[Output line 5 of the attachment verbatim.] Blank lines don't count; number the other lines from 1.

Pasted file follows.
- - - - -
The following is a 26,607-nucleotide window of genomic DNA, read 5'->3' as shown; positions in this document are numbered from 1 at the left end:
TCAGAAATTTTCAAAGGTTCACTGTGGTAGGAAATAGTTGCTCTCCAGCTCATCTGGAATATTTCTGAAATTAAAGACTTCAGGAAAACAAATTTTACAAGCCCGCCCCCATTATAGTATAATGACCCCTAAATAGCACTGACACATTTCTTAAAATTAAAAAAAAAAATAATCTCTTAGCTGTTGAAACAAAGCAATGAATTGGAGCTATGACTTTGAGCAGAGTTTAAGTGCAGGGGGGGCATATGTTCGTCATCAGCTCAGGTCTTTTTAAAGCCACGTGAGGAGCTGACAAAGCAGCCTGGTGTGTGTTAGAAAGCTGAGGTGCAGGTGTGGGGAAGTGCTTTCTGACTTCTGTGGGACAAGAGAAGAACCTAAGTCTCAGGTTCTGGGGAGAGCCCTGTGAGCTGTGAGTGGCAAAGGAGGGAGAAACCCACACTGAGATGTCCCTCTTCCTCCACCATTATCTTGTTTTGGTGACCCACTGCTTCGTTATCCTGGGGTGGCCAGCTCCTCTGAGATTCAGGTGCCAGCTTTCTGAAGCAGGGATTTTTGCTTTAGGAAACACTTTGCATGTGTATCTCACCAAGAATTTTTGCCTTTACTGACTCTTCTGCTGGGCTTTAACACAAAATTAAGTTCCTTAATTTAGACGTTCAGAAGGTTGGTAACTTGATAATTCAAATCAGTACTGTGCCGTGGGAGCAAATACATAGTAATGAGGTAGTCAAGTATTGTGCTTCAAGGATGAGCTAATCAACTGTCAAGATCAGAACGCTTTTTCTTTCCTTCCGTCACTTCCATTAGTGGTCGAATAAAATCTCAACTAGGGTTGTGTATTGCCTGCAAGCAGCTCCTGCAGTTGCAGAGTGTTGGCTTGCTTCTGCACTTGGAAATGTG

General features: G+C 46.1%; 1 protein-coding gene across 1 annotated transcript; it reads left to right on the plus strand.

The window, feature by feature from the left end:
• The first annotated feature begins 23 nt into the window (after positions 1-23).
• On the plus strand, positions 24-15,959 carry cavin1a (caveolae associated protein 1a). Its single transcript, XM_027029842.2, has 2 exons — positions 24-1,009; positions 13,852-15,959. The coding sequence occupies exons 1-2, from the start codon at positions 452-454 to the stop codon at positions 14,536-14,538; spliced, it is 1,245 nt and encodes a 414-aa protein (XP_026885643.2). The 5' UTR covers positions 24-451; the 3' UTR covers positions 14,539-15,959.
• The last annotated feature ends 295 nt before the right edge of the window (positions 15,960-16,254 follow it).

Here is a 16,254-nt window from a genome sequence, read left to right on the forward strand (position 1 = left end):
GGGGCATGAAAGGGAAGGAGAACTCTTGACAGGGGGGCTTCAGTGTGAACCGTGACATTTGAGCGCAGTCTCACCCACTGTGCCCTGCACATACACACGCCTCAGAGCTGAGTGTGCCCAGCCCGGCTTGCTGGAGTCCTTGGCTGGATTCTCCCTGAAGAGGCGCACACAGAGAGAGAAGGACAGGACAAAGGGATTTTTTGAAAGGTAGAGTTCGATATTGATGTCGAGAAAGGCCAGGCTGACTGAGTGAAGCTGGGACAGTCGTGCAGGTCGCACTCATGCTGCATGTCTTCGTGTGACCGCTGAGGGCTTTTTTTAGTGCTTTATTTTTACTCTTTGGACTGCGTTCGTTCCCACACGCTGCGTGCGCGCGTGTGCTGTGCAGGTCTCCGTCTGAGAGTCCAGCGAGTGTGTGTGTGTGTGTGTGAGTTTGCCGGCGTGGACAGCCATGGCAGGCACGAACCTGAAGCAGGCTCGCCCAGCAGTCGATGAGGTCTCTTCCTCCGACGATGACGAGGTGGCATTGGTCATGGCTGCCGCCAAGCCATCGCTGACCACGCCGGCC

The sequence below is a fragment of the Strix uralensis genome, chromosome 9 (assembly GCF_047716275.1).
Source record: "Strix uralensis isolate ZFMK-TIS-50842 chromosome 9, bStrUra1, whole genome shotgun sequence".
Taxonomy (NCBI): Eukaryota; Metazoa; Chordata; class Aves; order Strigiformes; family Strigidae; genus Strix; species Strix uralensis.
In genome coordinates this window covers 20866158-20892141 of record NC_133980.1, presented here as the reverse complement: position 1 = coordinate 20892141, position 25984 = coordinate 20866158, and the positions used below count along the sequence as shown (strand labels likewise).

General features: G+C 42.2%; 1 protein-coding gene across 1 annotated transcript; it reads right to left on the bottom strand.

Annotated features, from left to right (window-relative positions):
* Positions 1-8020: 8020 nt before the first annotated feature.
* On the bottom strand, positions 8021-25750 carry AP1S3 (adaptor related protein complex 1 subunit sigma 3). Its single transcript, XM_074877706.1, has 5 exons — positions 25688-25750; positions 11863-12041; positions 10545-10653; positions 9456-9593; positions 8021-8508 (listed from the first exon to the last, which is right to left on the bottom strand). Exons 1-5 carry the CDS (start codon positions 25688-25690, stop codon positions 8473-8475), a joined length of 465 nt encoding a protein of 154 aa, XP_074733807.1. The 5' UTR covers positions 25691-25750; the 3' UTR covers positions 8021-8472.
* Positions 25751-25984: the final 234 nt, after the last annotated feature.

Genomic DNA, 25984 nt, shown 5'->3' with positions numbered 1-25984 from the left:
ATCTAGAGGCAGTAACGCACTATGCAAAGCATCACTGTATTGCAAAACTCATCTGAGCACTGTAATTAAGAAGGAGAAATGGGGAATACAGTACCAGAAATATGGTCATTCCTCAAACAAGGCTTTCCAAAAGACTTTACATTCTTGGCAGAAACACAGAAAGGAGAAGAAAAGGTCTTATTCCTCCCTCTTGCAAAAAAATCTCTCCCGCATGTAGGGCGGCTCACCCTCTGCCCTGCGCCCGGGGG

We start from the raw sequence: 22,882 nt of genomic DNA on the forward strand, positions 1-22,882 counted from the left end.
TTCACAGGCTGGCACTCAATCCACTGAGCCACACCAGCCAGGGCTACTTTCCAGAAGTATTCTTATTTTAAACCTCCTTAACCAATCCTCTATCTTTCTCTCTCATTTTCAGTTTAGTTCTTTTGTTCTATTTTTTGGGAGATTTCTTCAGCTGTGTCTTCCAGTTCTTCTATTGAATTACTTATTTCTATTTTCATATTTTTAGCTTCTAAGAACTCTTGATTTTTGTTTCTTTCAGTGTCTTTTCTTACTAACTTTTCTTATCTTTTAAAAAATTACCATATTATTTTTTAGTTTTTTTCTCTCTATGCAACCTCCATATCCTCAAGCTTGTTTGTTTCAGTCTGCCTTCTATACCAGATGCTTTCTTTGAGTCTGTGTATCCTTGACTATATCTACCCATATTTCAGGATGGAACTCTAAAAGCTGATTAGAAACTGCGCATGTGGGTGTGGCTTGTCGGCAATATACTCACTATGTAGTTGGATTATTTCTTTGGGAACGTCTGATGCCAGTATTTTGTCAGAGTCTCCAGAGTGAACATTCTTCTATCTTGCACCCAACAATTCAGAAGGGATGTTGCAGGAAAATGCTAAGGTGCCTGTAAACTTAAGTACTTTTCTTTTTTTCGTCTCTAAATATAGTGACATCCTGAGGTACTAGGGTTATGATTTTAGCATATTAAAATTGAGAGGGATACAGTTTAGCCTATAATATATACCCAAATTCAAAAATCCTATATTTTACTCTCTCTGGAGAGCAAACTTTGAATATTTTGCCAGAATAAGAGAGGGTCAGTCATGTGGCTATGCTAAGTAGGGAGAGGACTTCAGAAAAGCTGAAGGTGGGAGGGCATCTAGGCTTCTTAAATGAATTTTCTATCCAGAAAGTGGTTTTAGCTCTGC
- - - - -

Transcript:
• The first annotated feature begins 23 nt into the window (after positions 1-23).